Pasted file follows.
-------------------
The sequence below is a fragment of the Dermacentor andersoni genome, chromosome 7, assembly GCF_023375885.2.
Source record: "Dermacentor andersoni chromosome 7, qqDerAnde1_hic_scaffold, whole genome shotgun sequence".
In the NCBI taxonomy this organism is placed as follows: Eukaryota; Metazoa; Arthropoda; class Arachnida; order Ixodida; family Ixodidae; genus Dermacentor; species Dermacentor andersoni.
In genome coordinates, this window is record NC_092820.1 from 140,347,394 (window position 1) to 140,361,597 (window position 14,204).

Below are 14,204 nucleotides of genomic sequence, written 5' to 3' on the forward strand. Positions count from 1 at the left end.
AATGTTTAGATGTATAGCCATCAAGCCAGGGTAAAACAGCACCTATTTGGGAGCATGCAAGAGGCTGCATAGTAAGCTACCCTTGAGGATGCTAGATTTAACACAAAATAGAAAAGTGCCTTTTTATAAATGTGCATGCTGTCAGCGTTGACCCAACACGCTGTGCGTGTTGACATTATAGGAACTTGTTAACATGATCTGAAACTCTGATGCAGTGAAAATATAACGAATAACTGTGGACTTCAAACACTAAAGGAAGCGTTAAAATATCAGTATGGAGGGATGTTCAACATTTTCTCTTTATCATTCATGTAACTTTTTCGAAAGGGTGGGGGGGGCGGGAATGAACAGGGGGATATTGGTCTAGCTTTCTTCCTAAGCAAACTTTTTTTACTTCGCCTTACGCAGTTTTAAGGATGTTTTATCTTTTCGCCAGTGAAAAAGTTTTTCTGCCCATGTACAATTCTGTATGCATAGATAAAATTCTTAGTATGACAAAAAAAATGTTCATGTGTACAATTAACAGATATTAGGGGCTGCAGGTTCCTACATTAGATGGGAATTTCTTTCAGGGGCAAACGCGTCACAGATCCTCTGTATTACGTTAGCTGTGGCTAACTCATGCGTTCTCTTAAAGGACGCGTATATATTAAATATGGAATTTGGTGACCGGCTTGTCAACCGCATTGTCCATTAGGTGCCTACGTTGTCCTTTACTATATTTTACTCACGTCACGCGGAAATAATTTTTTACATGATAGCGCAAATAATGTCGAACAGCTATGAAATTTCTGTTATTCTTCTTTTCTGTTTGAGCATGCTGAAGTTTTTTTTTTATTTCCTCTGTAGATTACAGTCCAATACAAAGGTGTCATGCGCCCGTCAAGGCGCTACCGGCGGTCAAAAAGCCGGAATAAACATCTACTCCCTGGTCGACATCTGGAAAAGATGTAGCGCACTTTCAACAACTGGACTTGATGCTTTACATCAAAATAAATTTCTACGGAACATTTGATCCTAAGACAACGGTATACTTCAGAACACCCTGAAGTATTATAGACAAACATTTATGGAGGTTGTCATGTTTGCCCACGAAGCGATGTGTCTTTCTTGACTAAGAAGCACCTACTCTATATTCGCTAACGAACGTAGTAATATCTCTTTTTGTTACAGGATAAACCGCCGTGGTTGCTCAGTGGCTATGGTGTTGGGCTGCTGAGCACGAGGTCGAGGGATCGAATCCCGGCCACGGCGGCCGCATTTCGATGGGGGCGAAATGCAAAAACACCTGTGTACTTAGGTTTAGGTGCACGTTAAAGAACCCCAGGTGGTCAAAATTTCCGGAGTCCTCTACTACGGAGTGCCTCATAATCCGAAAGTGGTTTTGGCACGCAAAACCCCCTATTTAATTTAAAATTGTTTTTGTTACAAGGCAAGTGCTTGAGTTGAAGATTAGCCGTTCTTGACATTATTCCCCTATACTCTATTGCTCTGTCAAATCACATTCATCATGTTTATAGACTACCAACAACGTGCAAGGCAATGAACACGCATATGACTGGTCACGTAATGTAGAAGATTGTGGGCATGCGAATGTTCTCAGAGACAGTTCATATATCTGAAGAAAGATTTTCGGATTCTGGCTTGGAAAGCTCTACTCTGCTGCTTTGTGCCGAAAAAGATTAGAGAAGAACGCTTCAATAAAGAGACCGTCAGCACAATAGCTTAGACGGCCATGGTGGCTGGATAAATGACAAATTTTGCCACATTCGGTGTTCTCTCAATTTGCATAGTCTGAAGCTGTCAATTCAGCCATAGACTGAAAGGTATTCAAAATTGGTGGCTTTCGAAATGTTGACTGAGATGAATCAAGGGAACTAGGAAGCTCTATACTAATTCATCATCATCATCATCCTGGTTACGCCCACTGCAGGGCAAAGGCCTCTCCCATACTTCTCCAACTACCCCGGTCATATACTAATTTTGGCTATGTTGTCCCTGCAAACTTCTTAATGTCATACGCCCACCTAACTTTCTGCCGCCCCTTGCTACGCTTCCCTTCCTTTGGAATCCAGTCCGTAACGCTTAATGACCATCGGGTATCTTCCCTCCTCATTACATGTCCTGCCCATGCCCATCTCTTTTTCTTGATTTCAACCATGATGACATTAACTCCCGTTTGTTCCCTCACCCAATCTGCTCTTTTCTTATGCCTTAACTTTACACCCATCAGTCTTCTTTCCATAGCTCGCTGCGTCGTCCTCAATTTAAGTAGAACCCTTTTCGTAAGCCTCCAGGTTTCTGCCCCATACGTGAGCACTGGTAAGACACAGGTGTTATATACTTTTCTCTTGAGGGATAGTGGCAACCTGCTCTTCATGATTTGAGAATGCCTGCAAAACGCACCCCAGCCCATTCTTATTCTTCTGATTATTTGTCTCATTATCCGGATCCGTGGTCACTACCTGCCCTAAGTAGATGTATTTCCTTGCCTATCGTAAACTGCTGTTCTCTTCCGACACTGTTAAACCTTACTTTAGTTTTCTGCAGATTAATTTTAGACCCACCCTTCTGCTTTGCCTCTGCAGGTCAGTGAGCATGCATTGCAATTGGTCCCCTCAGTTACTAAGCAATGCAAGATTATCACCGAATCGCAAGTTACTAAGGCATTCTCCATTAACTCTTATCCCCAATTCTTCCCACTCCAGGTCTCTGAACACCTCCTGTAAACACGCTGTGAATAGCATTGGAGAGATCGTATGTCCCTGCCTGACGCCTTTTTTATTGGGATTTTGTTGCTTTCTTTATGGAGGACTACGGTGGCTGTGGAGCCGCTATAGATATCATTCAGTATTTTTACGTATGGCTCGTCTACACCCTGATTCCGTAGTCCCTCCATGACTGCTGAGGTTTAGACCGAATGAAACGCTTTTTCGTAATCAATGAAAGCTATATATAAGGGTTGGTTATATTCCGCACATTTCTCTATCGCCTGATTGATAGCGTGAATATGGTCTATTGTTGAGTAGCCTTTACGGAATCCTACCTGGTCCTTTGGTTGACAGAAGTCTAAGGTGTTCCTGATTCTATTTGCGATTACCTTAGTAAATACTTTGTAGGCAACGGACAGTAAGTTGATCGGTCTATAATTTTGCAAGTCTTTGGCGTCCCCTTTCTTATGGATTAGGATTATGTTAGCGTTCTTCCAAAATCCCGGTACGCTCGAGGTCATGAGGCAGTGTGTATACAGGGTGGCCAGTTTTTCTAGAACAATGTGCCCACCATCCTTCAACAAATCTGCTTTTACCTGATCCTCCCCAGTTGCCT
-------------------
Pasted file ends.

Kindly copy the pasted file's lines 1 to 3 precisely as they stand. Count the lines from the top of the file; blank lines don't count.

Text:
The sequence below is a fragment of the Dermacentor andersoni genome, chromosome 7, assembly GCF_023375885.2.
Source record: "Dermacentor andersoni chromosome 7, qqDerAnde1_hic_scaffold, whole genome shotgun sequence".
In the NCBI taxonomy this organism is placed as follows: Eukaryota; Metazoa; Arthropoda; class Arachnida; order Ixodida; family Ixodidae; genus Dermacentor; species Dermacentor andersoni.